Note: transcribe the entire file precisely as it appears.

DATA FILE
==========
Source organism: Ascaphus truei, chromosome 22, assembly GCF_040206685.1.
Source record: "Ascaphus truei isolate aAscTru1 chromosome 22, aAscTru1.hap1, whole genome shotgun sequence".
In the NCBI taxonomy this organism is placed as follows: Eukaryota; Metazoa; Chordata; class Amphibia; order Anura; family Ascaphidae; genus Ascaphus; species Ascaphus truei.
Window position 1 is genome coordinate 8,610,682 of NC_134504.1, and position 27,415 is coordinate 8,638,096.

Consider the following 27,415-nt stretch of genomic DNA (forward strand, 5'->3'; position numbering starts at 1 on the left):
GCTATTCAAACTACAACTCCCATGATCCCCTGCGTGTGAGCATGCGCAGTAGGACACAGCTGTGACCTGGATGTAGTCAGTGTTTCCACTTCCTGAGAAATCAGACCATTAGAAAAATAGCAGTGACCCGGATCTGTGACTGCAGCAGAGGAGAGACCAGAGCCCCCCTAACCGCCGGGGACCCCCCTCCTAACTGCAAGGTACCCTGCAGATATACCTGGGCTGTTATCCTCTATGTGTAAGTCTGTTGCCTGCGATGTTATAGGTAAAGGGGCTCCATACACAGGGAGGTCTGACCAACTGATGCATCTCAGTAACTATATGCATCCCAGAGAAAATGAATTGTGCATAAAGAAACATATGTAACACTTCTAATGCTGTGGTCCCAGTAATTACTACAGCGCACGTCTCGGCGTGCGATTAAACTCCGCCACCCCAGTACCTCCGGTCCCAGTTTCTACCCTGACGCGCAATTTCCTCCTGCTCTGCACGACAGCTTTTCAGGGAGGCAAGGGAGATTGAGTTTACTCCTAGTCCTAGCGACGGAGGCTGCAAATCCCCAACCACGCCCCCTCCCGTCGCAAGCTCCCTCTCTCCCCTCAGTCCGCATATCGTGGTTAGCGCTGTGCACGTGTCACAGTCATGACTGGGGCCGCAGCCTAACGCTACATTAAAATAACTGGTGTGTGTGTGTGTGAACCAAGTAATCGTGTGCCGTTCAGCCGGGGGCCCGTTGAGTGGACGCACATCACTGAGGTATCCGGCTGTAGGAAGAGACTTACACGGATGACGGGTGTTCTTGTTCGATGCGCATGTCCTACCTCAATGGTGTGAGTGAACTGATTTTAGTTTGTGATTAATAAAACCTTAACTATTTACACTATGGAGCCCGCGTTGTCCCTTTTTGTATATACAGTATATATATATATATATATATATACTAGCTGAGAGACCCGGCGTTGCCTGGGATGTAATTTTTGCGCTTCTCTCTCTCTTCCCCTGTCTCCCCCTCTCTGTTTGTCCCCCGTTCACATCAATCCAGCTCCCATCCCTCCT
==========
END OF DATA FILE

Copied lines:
Source organism: Ascaphus truei, chromosome 22, assembly GCF_040206685.1.
Source record: "Ascaphus truei isolate aAscTru1 chromosome 22, aAscTru1.hap1, whole genome shotgun sequence".
In the NCBI taxonomy this organism is placed as follows: Eukaryota; Metazoa; Chordata; class Amphibia; order Anura; family Ascaphidae; genus Ascaphus; species Ascaphus truei.
Window position 1 is genome coordinate 8,610,682 of NC_134504.1, and position 27,415 is coordinate 8,638,096.

Consider the following 27,415-nt stretch of genomic DNA (forward strand, 5'->3'; position numbering starts at 1 on the left):
GCTATTCAAACTACAACTCCCATGATCCCCTGCGTGTGAGCATGCGCAGTAGGACACAGCTGTGACCTGGATGTAGTCAGTGTTTCCACTTCCTGAGAAATCAGACCATTAGAAAAATAGCAGTGACCCGGATCTGTGACTGCAGCAGAGGAGAGACCAGAGCCCCCCTAACCGCCGGGGACCCCCCTCCTAACTGCAAGGTACCCTGCAGATATACCTGGGCTGTTATCCTCTATGTGTAAGTCTGTTGCCTGCGATGTTATAGGTAAAGGGGCTCCATACACAGGGAGGTCTGACCAACTGATGCATCTCAGTAACTATATGCATCCCAGAGAAAATGAATTGTGCATAAAGAAACATATGTAACACTTCTAATGCTGTGGTCCCAGTAATTACTACAGCGCACGTCTCGGCGTGCGATTAAACTCCGCCACCCCAGTACCTCCGGTCCCAGTTTCTACCCTGACGCGCAATTTCCTCCTGCTCTGCACGACAGCTTTTCAGGGAGGCAAGGGAGATTGAGTTTACTCCTAGTCCTAGCGACGGAGGCTGCAAATCCCCAACCACGCCCCCTCCCGTCGCAAGCTCCCTCTCTCCCCTCAGTCCGCATATCGTGGTTAGCGCTGTGCACGTGTCACAGTCATGACTGGGGCCGCAGCCTAACGCTACATTAAAATAACTGGTGTGTGTGTGTGTGAACCAAGTAATCGTGTGCCGTTCAGCCGGGGGCCCGTTGAGTGGACGCACATCACTGAGGTATCCGGCTGTAGGAAGAGACTTACACGGATGACGGGTGTTCTTGTTCGATGCGCATGTCCTACCTCAATGGTGTGAGTGAACTGATTTTAGTTTGTGATTAATAAAACCTTAACTATTTACACTATGGAGCCCGCGTTGTCCCTTTTTGTATATACAGTATATATATATATATATATATATACTAGCTGAGAGACCCGGCGTTGCCTGGGATGTAATTTTTGCGCTTCTCTCTCTCTTCCCCTGTCTCCCCCTCTCTGTTTGTCCCCCGTTCACATCAATCCAGCTCCCATCCCTCCT